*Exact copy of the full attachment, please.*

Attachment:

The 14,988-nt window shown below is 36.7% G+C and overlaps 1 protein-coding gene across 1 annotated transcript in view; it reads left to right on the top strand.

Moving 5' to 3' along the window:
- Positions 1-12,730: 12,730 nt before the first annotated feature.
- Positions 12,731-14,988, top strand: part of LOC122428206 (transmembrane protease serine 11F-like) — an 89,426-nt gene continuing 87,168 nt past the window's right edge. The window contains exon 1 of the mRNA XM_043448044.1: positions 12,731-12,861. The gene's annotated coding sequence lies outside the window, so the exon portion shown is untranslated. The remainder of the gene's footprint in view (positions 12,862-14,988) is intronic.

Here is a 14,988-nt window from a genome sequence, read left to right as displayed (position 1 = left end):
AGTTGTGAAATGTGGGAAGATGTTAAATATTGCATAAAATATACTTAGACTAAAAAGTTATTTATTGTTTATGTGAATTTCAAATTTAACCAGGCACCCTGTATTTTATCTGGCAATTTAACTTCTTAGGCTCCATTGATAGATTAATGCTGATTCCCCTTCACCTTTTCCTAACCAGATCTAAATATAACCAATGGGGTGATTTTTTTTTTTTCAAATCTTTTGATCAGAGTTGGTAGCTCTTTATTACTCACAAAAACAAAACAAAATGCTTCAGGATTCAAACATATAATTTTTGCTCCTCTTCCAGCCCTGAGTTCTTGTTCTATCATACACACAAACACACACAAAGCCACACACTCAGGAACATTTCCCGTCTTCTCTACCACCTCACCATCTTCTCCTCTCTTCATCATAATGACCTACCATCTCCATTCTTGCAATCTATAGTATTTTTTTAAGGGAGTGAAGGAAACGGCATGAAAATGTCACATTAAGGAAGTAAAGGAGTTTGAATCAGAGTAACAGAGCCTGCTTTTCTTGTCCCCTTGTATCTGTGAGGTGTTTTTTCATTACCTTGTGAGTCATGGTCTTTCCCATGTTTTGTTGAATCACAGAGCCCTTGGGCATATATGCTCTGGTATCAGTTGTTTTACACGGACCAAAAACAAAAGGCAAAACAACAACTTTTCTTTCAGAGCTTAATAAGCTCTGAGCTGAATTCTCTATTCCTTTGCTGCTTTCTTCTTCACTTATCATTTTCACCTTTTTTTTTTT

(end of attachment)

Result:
The 14,988-nt window shown below is 36.7% G+C and overlaps 1 protein-coding gene across 1 annotated transcript in view; it reads left to right on the top strand.

Moving 5' to 3' along the window:
- Positions 1-12,730: 12,730 nt before the first annotated feature.
- Positions 12,731-14,988, top strand: part of LOC122428206 (transmembrane protease serine 11F-like) — an 89,426-nt gene continuing 87,168 nt past the window's right edge. The window contains exon 1 of the mRNA XM_043448044.1: positions 12,731-12,861. The gene's annotated coding sequence lies outside the window, so the exon portion shown is untranslated. The remainder of the gene's footprint in view (positions 12,862-14,988) is intronic.

Here is a 14,988-nt window from a genome sequence, read left to right as displayed (position 1 = left end):
AGTTGTGAAATGTGGGAAGATGTTAAATATTGCATAAAATATACTTAGACTAAAAAGTTATTTATTGTTTATGTGAATTTCAAATTTAACCAGGCACCCTGTATTTTATCTGGCAATTTAACTTCTTAGGCTCCATTGATAGATTAATGCTGATTCCCCTTCACCTTTTCCTAACCAGATCTAAATATAACCAATGGGGTGATTTTTTTTTTTTCAAATCTTTTGATCAGAGTTGGTAGCTCTTTATTACTCACAAAAACAAAACAAAATGCTTCAGGATTCAAACATATAATTTTTGCTCCTCTTCCAGCCCTGAGTTCTTGTTCTATCATACACACAAACACACACAAAGCCACACACTCAGGAACATTTCCCGTCTTCTCTACCACCTCACCATCTTCTCCTCTCTTCATCATAATGACCTACCATCTCCATTCTTGCAATCTATAGTATTTTTTTAAGGGAGTGAAGGAAACGGCATGAAAATGTCACATTAAGGAAGTAAAGGAGTTTGAATCAGAGTAACAGAGCCTGCTTTTCTTGTCCCCTTGTATCTGTGAGGTGTTTTTTCATTACCTTGTGAGTCATGGTCTTTCCCATGTTTTGTTGAATCACAGAGCCCTTGGGCATATATGCTCTGGTATCAGTTGTTTTACACGGACCAAAAACAAAAGGCAAAACAACAACTTTTCTTTCAGAGCTTAATAAGCTCTGAGCTGAATTCTCTATTCCTTTGCTGCTTTCTTCTTCACTTATCATTTTCACCTTTTTTTTTTT